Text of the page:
A likely best-seller, stripped of its soul
The Porsche Cayenne. When it was launched towards the start of the century, I said I wished it had never been built.
I acknowledge now what I failed to see then, namely that its success would enable Porsche to go on building the kind of car I hope it continues to make forever. And successful it has been: all by itself last year it sold 30,000 more units than Porsche sold in total the year before its introduction. Today it outsells every other Porsche model put together. Like it or not, it is this car that now defines the brand. By comparison the 911 is a niche product.
So forgive Porsche for appearing to change the Cayenne so little for the mid-life refresh of the current generation. There are minor modifications to the bonnet, wings and bumpers but, inside and out, it seems very much business as usual. But as ever, Porsche has been unable to resist the urge to tinker. All engines that have been carried over have been mildly massaged to improve economy and performance, while it has better suspension, a more comfortable rear seat and some new colours, too.
None of which would be enough to earn it a place in these pages. But there is one major change I thought you’d like to know about, namely the deletion of the 4.5-litre V8 motor in the Cayenne S and its replacement by a 3.6-litre twin-turbo V6. On paper it’s better in every way: it’s a few tenths quicker to 62mph and has a fractionally higher top speed. Economy and emission have improved too, though not by much.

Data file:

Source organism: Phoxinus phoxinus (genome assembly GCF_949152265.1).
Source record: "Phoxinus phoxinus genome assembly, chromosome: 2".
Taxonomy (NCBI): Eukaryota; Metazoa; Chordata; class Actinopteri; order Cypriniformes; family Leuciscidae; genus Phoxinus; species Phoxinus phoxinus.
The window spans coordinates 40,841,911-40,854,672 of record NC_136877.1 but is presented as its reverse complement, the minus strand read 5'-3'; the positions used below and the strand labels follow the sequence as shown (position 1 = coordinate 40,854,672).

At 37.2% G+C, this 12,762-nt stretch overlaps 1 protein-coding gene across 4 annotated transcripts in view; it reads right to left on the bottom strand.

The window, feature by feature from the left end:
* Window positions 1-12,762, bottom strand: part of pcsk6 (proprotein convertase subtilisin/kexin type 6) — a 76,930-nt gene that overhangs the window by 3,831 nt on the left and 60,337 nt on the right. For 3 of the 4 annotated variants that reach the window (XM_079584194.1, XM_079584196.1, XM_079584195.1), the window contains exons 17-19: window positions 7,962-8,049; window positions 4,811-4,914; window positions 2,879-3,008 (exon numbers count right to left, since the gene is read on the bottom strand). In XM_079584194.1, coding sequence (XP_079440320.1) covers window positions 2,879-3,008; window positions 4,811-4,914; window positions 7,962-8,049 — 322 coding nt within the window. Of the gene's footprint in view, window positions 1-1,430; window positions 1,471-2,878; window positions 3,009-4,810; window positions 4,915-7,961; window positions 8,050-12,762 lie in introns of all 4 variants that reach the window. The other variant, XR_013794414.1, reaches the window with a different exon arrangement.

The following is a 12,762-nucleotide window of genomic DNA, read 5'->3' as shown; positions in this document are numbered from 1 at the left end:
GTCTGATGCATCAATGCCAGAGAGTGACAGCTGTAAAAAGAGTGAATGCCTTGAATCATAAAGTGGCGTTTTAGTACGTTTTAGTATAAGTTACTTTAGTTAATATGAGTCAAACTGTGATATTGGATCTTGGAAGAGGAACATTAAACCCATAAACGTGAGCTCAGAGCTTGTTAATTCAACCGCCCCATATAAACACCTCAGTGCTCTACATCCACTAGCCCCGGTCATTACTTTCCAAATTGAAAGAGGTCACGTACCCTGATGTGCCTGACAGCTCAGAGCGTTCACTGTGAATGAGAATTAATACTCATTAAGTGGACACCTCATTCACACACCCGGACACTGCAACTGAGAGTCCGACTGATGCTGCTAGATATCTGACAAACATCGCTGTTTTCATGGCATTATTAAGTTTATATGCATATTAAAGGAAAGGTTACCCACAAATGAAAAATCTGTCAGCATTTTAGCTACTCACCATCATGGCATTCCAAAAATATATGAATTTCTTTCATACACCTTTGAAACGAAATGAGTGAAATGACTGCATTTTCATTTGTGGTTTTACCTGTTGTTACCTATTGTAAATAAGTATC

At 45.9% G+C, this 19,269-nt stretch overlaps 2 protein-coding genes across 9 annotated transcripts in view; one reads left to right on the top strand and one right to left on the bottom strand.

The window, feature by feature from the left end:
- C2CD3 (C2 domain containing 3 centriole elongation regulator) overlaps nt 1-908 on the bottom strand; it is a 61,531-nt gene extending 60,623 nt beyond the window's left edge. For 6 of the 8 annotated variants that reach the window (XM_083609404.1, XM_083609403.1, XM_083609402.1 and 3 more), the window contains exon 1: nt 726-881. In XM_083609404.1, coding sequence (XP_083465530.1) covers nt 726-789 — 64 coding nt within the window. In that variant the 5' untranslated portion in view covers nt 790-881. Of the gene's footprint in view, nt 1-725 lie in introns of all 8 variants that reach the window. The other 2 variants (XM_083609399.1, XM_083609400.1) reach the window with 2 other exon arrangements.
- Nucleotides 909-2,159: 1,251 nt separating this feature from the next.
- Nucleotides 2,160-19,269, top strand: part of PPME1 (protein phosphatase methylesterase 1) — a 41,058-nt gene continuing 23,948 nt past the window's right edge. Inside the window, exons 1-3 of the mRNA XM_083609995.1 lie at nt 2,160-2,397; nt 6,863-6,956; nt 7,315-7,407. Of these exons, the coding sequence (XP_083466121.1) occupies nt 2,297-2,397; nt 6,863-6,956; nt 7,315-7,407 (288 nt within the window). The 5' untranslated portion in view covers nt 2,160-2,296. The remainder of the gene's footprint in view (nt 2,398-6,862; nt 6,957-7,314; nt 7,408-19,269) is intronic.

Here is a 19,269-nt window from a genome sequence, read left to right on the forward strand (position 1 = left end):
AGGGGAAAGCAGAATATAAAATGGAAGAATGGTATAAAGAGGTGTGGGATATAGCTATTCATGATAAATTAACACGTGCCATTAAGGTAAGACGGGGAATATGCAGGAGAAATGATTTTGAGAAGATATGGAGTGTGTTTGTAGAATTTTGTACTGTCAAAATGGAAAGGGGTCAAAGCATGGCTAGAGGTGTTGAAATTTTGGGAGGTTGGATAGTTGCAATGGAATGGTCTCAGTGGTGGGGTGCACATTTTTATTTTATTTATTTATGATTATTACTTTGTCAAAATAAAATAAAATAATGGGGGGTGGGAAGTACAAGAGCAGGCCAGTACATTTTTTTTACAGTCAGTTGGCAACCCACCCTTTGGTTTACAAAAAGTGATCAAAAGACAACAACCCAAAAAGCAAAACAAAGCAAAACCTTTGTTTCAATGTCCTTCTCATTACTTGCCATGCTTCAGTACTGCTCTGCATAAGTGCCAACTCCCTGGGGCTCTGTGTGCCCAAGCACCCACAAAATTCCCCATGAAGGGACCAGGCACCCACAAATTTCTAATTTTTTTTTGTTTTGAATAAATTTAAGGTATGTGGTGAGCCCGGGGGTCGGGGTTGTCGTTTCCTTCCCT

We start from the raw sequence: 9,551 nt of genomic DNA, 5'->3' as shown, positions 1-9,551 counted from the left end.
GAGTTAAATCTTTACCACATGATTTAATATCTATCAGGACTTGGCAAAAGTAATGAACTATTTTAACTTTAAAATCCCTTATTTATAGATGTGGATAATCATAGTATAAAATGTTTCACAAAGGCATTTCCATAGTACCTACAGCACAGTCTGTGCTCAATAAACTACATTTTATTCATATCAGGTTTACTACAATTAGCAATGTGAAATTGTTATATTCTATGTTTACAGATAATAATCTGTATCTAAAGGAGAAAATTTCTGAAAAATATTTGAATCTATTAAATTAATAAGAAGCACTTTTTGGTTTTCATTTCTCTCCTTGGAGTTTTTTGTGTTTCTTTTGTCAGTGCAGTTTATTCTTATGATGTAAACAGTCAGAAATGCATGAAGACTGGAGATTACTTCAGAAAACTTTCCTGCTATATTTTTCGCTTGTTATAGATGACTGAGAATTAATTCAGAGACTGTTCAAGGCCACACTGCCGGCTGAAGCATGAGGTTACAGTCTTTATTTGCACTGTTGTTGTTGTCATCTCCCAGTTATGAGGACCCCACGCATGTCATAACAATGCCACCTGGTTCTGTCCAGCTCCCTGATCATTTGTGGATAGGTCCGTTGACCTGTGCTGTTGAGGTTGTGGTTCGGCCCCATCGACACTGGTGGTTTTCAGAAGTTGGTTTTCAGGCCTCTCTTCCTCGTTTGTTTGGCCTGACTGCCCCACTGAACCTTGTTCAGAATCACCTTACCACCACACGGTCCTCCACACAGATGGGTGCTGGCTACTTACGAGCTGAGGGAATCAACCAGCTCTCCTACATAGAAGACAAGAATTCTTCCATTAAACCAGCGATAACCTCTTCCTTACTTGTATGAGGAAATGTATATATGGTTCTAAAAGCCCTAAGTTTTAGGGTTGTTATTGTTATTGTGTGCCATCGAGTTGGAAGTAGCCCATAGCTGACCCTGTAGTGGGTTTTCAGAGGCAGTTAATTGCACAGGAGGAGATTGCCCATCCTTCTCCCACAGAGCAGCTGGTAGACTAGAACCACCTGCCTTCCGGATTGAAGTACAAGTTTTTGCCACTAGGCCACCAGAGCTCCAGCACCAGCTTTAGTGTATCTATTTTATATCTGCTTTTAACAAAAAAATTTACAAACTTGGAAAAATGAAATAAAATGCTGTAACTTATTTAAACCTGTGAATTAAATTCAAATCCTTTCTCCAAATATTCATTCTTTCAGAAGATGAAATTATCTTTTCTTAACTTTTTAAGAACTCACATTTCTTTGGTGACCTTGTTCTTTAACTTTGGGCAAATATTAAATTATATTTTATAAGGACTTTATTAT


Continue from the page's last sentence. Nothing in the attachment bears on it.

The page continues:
So that’s all good, then?
Actually, no. Technically Céline Dion might be a better singer than Janis Joplin, but I know which one I prefer. Porsche has taken one of the most rousing engines of any mainstream production car and replaced it with one of no discernible character at all. It’s smooth, its power delivery is even and it gets the job done. It does not urge you ever onward just so you can hear it howl, it does not make you drop three gears and lower the windows every time you enter a tunnel. It does not jump a spark to your heart whenever the key is turned.
It turns the Cayenne S from a car of considerable charm to a working tool and, if you want a Cayenne for those purposes, you can save more than £10,000 and get a basic Cayenne diesel that has more torque, will cost far less to run or tax and go much further on a tank of fuel. Or you could spend an extra £1250 (less than the price of a sunroof) and buy the Diesel S, which not only provides better performance and fuel consumption and enough torque to reverse the rotation of the earth, but also provides eight thundering cylinders and all of the personality now sadly lost to its petrol-powered brother. Either way the case for the petrol Cayenne S now seems closed.
Engine: 3.6 litres, 6 cylinders, turbocharged
Power: [email protected] rpm
Torque: 405lb [email protected] rpm
Transmission: eight-speed auto, four-wheel drive
Top speed: 161mph
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